Eurasian Arctic Islands

Again, as in the previous section, the best proxy data for this part of the Arctic are to be found in Svalbard. Therefore, the history of the climate for the period analysed will be presented mainly using information from this area. Researchers investigating the history of the climate in the Holocene period (e.g. Tarussov 1992; Werner 1993; Svendsen and Mangerud 1997) generally do not mention the existence of the MWP. Most of them indicate late-Holoccne climatic deterioration (see also Section 10.1), which began around ca. 4000 BP (Werner 1993) or 3000 BP (Tarussov 1992) and persisted to the LIA (Werner 1993) or to the 9,h century (Tarussov 1992). However, there are also some researchers who indicate that the warmer period occurred between A.D. 600 and A.D. 1100 (e.g. Baranowski and Karlcn 1976; Baranowski 1977b; Haggblom 1982; Svendsen and Mangerud 1997). For example, Svendsen and Mangerud (1997), analysing the rate of lake sedimentation (Linnevatnet lake), found that glacial maxima occurred around 2800-2900 BP, 2400-2500 BP. 1500-1600 BP and during the LIA. Thus between these periods warmer conditions prevailed. Baranowski (1977b) even suggested that the MWP probably lasted longer and was warmer than the contemporary warm period. The climate in the transitional period between the MWP and the LIA (i.e. in ihe 12lh century and in the first half of the 13th century) was near the norm (Gordiyenko el al. 1981). From this analysis, and that presented earlier for the Canadian high Arctic, it may be concluded that late-Holocene histories of climate in both study areas are roughly similar. The greatest difference, however, concerns the time of the occurrence and the magnitude of wanning during the MWP. It seems that this period was clearer in the Eurasian Arctic islands than in the Canadian high Arctic and that it occurred earlier, i.e. probably at the same time as it occurred in Greenland.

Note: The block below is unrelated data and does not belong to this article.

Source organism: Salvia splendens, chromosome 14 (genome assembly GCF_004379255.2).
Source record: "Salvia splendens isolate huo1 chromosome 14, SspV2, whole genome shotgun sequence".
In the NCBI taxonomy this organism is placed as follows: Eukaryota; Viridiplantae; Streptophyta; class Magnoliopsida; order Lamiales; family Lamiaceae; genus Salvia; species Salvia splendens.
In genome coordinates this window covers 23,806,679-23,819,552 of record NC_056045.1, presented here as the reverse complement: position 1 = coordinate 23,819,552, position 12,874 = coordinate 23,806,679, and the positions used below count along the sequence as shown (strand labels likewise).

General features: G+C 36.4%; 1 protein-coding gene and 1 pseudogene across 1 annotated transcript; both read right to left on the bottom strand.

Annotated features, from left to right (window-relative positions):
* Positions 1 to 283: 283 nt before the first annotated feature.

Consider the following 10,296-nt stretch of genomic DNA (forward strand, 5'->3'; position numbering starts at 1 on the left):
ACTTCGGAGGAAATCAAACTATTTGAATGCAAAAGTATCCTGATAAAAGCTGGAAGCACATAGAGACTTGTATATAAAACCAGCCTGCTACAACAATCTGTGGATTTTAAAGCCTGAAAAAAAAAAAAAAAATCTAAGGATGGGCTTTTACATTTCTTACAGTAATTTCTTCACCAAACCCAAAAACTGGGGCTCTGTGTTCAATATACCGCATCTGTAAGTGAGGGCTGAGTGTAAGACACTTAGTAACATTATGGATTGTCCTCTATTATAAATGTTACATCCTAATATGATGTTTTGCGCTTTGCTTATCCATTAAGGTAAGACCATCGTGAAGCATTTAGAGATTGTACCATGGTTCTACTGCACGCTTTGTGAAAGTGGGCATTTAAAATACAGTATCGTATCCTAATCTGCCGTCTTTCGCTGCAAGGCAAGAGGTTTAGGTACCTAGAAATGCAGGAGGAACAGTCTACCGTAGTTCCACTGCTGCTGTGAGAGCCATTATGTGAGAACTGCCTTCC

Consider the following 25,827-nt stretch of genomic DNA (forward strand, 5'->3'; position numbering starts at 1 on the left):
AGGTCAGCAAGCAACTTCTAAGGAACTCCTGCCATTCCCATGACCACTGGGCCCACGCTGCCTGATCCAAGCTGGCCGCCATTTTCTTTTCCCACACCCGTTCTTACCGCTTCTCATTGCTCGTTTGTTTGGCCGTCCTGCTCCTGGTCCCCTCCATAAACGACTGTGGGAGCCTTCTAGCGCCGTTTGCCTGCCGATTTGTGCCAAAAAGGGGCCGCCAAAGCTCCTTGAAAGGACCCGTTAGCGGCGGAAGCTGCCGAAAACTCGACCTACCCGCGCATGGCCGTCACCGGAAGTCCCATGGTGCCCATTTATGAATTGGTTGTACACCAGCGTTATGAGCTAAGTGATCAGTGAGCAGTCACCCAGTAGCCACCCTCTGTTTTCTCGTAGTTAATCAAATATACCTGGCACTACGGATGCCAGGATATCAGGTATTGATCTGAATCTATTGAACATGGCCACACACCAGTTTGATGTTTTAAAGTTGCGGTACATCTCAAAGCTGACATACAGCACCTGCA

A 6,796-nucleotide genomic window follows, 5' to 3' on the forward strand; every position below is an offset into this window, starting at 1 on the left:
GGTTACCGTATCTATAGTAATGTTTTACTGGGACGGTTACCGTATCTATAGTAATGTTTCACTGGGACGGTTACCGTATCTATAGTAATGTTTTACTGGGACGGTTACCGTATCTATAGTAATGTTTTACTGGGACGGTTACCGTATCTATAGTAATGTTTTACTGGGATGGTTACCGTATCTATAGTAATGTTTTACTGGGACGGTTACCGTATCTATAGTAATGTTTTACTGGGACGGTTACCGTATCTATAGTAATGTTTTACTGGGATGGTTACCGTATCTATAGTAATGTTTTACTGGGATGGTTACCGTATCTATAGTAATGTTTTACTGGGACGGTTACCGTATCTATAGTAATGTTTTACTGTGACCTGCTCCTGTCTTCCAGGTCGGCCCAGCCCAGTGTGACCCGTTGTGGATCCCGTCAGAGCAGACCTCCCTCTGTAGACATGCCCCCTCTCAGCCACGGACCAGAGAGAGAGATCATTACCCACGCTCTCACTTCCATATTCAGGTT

Proxy data for the LIA period present a clearer climatic picture. In Svalbard, similar to Greenland and the Canadian Arctic, the ice-core results from the Lomonosov ice cap and the GrOnfjord-Fridtjof ice divide distinctly show the existence of the LIA ranging from A.D. 1300-1400 to 1900. This is very well seen both in the isotope record (Figure 10.13) and the summer melt (Figure 10.12(1)). Most of the geomorphological proxy data give the same results. Baranowski (1977b) concluded that the LIA period in Spitsbergen occurred between around 750 and 110 years BP. Similar results for this island are also presented by Punning and Troitskii (1977). The maximum advance of glaciers here occurred about 1600 A.D. and between 1750-1850 A.D. (Ahlmann 1948, 1953). Also the botanical proxy data confirm the existence of the LIA during this time with the culmination between the 17"'and 19th centuries (Surova et al. 1982). Grossvald (1973) found that on Zemlya Frantsa Josifa the LIA began in the 14th century and ended about 1900 A.D. Bazhev and Bazheva (1968) gave very little information concerning the behaviour of glaciers in Novaya Zemlya during the LIA. They stated only that the start of the LIA occurred after the 16,h century.

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